# Testing for Group Differences

Very often, we want to know whether there is a noticeable or important difference between two different groups. These groups could be a treatment and a control group in a medical or psychological experiment, different demographic groups in social research, different countries or states in political or economic research, separate populations of animals in zoological research, or various experimental setups in chemical or physical research. There are various statistics methods for making such comparisons, the details of which can vary and be rather technical, however the basic approach is generally the same. Essentially this involves taking the average value for each group (for numerical data) or the proportion of the sample making a particular response (for categorical data), and then comparing these values between groups to see if the different between them is ‘big enough’ to regard as meaningful. If the difference is only small, it is judged to be likely only due to chance (what is called sampling error), and thus not of any significance. On the other hand, if the difference is sufficiently large, it is judged that such a different is unlikely to be due to chance, and therefore probably means there is a real difference between the groups.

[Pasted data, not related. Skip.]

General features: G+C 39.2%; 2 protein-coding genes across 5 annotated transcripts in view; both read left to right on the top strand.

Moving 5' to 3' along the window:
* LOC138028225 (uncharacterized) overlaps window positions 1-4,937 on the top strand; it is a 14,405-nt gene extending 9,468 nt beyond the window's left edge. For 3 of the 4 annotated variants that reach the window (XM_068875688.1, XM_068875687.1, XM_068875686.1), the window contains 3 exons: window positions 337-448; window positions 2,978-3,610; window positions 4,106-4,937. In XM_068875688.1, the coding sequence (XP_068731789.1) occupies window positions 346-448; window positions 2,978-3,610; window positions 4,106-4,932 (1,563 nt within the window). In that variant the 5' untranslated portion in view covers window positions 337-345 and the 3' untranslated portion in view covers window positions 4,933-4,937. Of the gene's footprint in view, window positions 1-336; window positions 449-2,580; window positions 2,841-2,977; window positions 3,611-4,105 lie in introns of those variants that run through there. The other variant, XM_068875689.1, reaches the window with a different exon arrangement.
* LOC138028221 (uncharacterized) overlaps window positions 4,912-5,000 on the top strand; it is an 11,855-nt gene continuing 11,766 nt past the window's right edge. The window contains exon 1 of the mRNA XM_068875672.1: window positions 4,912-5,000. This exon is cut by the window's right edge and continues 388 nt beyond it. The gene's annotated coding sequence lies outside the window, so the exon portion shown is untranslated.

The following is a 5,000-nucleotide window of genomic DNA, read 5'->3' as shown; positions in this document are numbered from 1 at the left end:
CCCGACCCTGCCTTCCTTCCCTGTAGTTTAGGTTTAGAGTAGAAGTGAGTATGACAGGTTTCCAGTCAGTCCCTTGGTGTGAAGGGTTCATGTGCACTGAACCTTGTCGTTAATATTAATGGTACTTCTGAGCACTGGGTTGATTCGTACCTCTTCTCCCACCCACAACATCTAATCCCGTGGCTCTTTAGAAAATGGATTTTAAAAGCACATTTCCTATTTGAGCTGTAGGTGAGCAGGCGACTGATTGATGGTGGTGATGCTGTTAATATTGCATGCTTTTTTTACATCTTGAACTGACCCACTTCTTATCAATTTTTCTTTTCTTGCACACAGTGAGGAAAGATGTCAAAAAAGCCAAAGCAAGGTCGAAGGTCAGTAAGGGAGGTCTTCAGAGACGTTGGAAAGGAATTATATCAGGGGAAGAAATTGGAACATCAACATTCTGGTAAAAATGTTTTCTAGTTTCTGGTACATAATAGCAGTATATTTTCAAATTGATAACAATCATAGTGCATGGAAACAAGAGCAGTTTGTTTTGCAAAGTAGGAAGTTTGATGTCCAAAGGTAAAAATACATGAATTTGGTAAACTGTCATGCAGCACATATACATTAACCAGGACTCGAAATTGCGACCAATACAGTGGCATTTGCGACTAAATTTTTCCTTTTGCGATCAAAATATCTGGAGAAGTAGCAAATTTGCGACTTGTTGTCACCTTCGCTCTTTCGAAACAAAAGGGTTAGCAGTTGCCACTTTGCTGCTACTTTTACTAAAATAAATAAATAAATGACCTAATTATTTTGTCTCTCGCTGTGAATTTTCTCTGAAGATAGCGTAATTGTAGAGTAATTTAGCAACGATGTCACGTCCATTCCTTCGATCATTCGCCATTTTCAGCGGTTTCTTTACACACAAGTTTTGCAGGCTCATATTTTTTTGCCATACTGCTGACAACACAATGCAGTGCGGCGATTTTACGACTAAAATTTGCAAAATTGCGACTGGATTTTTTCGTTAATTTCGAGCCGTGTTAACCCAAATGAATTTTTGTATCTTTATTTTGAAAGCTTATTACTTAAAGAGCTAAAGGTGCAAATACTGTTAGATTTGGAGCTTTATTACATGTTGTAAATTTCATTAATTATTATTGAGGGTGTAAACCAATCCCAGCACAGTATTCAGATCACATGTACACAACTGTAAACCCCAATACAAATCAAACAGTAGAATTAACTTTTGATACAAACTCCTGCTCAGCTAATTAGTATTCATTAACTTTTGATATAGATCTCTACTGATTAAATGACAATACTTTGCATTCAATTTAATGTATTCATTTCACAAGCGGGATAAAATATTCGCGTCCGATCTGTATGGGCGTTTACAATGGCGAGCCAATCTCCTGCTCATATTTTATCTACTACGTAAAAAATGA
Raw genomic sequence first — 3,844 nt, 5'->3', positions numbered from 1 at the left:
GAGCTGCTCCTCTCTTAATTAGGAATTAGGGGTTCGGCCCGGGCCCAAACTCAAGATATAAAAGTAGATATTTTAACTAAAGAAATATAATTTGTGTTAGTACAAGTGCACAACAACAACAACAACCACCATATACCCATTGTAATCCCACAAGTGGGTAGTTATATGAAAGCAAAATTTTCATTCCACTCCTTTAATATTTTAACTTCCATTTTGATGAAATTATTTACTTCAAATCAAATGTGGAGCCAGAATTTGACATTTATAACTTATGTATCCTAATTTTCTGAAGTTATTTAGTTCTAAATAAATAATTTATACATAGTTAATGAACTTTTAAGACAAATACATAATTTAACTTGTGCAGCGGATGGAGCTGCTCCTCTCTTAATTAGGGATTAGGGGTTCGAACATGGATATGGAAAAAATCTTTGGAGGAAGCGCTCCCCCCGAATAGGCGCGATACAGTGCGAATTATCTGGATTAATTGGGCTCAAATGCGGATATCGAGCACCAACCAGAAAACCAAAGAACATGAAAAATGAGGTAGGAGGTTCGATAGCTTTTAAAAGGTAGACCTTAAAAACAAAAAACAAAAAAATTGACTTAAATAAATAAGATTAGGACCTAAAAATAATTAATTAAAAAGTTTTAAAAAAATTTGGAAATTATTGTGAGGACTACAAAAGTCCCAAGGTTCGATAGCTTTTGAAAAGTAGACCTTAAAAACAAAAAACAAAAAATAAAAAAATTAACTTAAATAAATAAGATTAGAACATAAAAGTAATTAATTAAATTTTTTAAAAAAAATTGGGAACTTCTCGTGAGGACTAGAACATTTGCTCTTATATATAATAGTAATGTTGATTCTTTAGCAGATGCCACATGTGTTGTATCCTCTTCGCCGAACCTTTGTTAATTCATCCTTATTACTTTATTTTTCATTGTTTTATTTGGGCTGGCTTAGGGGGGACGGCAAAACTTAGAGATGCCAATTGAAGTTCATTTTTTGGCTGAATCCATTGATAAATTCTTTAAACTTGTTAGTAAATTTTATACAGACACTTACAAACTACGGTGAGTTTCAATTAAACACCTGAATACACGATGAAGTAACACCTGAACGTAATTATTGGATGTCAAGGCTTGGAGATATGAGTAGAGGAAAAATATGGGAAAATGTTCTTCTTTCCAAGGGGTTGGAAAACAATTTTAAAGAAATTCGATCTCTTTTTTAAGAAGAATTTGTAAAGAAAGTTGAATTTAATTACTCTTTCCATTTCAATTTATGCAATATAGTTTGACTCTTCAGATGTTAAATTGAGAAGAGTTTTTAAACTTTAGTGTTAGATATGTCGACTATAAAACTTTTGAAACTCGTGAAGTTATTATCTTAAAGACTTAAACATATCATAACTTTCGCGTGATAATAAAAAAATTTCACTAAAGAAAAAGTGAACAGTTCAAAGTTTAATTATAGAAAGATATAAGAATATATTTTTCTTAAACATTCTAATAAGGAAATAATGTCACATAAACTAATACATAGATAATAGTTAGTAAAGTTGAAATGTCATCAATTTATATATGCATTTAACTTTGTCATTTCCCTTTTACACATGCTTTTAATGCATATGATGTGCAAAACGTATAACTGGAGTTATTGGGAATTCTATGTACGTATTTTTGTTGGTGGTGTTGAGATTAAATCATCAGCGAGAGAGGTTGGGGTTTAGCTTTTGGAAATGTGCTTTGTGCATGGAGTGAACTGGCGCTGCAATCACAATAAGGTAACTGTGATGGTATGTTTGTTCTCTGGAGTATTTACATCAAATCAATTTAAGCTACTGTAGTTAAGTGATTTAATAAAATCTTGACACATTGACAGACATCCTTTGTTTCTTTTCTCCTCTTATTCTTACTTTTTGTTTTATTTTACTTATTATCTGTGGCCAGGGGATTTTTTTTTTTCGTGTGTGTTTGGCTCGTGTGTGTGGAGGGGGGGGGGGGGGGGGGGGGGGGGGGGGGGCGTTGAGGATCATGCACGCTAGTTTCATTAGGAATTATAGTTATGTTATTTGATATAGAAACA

Consider an example. Suppose we wish to know whether males or females (in some defined age group) are typically the same weight, or whether males are typically heavier than females, or visa-versa. We collect our data and find that in our sample, the mean weight of males is 85kg while the mean weight for a female is 75kg. We cannot now simply state that we have found that males are on average 10kg heavier than females, because we have not measured the entire population, only a small sample from it. If we could weigh everyone in the population, then it would be easy to say that the 10kg difference is really due to the fact that males weigh more than females on average. However, if since we only asked a smaller number of people, there is some probability that we happened to select heavier males and lighter females by chance, and that therefore our result of a 10kg difference is just due to luck rather than a real difference between the groups.